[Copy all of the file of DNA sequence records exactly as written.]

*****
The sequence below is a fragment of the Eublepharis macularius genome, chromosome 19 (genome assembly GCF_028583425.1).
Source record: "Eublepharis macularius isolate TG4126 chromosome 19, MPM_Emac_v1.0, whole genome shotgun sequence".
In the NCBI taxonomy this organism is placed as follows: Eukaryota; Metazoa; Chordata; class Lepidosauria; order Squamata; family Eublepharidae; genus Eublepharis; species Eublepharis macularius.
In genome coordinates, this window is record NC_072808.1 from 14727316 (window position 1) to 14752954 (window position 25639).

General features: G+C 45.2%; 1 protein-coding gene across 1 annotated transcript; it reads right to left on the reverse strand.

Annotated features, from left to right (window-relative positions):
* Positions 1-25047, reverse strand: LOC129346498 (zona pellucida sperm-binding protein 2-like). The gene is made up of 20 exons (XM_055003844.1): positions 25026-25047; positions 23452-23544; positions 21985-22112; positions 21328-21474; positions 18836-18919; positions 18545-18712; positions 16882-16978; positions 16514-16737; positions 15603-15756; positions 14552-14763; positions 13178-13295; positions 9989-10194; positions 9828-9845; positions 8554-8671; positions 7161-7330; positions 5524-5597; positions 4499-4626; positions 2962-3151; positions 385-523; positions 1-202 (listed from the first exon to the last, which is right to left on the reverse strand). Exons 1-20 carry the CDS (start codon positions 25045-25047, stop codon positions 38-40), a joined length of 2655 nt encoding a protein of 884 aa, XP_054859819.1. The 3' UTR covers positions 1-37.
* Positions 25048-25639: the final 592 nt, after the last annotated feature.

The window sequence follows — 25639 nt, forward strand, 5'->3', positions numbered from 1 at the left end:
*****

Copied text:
The sequence below is a fragment of the Eublepharis macularius genome, chromosome 19 (genome assembly GCF_028583425.1).
Source record: "Eublepharis macularius isolate TG4126 chromosome 19, MPM_Emac_v1.0, whole genome shotgun sequence".
In the NCBI taxonomy this organism is placed as follows: Eukaryota; Metazoa; Chordata; class Lepidosauria; order Squamata; family Eublepharidae; genus Eublepharis; species Eublepharis macularius.
In genome coordinates, this window is record NC_072808.1 from 14727316 (window position 1) to 14752954 (window position 25639).

General features: G+C 45.2%; 1 protein-coding gene across 1 annotated transcript; it reads right to left on the reverse strand.

Annotated features, from left to right (window-relative positions):
* Positions 1-25047, reverse strand: LOC129346498 (zona pellucida sperm-binding protein 2-like). The gene is made up of 20 exons (XM_055003844.1): positions 25026-25047; positions 23452-23544; positions 21985-22112; positions 21328-21474; positions 18836-18919; positions 18545-18712; positions 16882-16978; positions 16514-16737; positions 15603-15756; positions 14552-14763; positions 13178-13295; positions 9989-10194; positions 9828-9845; positions 8554-8671; positions 7161-7330; positions 5524-5597; positions 4499-4626; positions 2962-3151; positions 385-523; positions 1-202 (listed from the first exon to the last, which is right to left on the reverse strand). Exons 1-20 carry the CDS (start codon positions 25045-25047, stop codon positions 38-40), a joined length of 2655 nt encoding a protein of 884 aa, XP_054859819.1. The 3' UTR covers positions 1-37.
* Positions 25048-25639: the final 592 nt, after the last annotated feature.

The window sequence follows — 25639 nt, forward strand, 5'->3', positions numbered from 1 at the left end: